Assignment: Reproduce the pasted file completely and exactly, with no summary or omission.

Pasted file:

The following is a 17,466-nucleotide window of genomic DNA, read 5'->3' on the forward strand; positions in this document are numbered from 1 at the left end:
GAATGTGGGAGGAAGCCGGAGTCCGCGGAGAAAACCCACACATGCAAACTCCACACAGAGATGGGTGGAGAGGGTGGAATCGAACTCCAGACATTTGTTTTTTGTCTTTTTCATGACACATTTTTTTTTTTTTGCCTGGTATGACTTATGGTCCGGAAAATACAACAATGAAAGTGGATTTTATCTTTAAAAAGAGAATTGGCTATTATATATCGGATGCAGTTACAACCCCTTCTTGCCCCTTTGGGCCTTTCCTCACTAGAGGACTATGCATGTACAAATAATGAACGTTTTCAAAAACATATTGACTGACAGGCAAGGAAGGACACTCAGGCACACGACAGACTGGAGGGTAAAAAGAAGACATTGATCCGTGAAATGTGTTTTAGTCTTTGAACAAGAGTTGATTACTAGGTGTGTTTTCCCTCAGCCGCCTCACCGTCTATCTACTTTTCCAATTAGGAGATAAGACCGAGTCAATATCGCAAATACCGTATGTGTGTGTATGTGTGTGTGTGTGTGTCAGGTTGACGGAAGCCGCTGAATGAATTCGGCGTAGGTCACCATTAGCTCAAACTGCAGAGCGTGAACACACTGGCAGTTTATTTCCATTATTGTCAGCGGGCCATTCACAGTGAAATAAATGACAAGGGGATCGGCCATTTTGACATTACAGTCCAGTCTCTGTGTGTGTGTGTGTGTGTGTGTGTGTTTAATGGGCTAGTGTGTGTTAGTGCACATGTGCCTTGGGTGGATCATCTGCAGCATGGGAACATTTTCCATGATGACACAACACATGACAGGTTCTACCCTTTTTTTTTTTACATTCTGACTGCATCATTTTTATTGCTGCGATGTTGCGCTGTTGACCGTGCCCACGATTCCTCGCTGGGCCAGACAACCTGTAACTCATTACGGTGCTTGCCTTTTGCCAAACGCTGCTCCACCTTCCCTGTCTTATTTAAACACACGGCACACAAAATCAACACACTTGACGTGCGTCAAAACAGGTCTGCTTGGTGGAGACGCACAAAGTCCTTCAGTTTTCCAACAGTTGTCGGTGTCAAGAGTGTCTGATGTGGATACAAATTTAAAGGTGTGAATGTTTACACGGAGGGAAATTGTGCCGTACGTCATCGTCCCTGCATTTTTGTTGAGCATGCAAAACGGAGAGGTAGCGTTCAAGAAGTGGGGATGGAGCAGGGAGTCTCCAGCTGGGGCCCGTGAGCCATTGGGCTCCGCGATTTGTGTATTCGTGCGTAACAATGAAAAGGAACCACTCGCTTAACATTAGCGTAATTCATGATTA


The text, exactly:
The following is a 17,466-nucleotide window of genomic DNA, read 5'->3' on the forward strand; positions in this document are numbered from 1 at the left end:
GAATGTGGGAGGAAGCCGGAGTCCGCGGAGAAAACCCACACATGCAAACTCCACACAGAGATGGGTGGAGAGGGTGGAATCGAACTCCAGACATTTGTTTTTTGTCTTTTTCATGACACATTTTTTTTTTTTTGCCTGGTATGACTTATGGTCCGGAAAATACAACAATGAAAGTGGATTTTATCTTTAAAAAGAGAATTGGCTATTATATATCGGATGCAGTTACAACCCCTTCTTGCCCCTTTGGGCCTTTCCTCACTAGAGGACTATGCATGTACAAATAATGAACGTTTTCAAAAACATATTGACTGACAGGCAAGGAAGGACACTCAGGCACACGACAGACTGGAGGGTAAAAAGAAGACATTGATCCGTGAAATGTGTTTTAGTCTTTGAACAAGAGTTGATTACTAGGTGTGTTTTCCCTCAGCCGCCTCACCGTCTATCTACTTTTCCAATTAGGAGATAAGACCGAGTCAATATCGCAAATACCGTATGTGTGTGTATGTGTGTGTGTGTGTGTCAGGTTGACGGAAGCCGCTGAATGAATTCGGCGTAGGTCACCATTAGCTCAAACTGCAGAGCGTGAACACACTGGCAGTTTATTTCCATTATTGTCAGCGGGCCATTCACAGTGAAATAAATGACAAGGGGATCGGCCATTTTGACATTACAGTCCAGTCTCTGTGTGTGTGTGTGTGTGTGTGTGTGTTTAATGGGCTAGTGTGTGTTAGTGCACATGTGCCTTGGGTGGATCATCTGCAGCATGGGAACATTTTCCATGATGACACAACACATGACAGGTTCTACCCTTTTTTTTTTTACATTCTGACTGCATCATTTTTATTGCTGCGATGTTGCGCTGTTGACCGTGCCCACGATTCCTCGCTGGGCCAGACAACCTGTAACTCATTACGGTGCTTGCCTTTTGCCAAACGCTGCTCCACCTTCCCTGTCTTATTTAAACACACGGCACACAAAATCAACACACTTGACGTGCGTCAAAACAGGTCTGCTTGGTGGAGACGCACAAAGTCCTTCAGTTTTCCAACAGTTGTCGGTGTCAAGAGTGTCTGATGTGGATACAAATTTAAAGGTGTGAATGTTTACACGGAGGGAAATTGTGCCGTACGTCATCGTCCCTGCATTTTTGTTGAGCATGCAAAACGGAGAGGTAGCGTTCAAGAAGTGGGGATGGAGCAGGGAGTCTCCAGCTGGGGCCCGTGAGCCATTGGGCTCCGCGATTTGTGTATTCGTGCGTAACAATGAAAAGGAACCACTCGCTTAACATTAGCGTAATTCATGATTA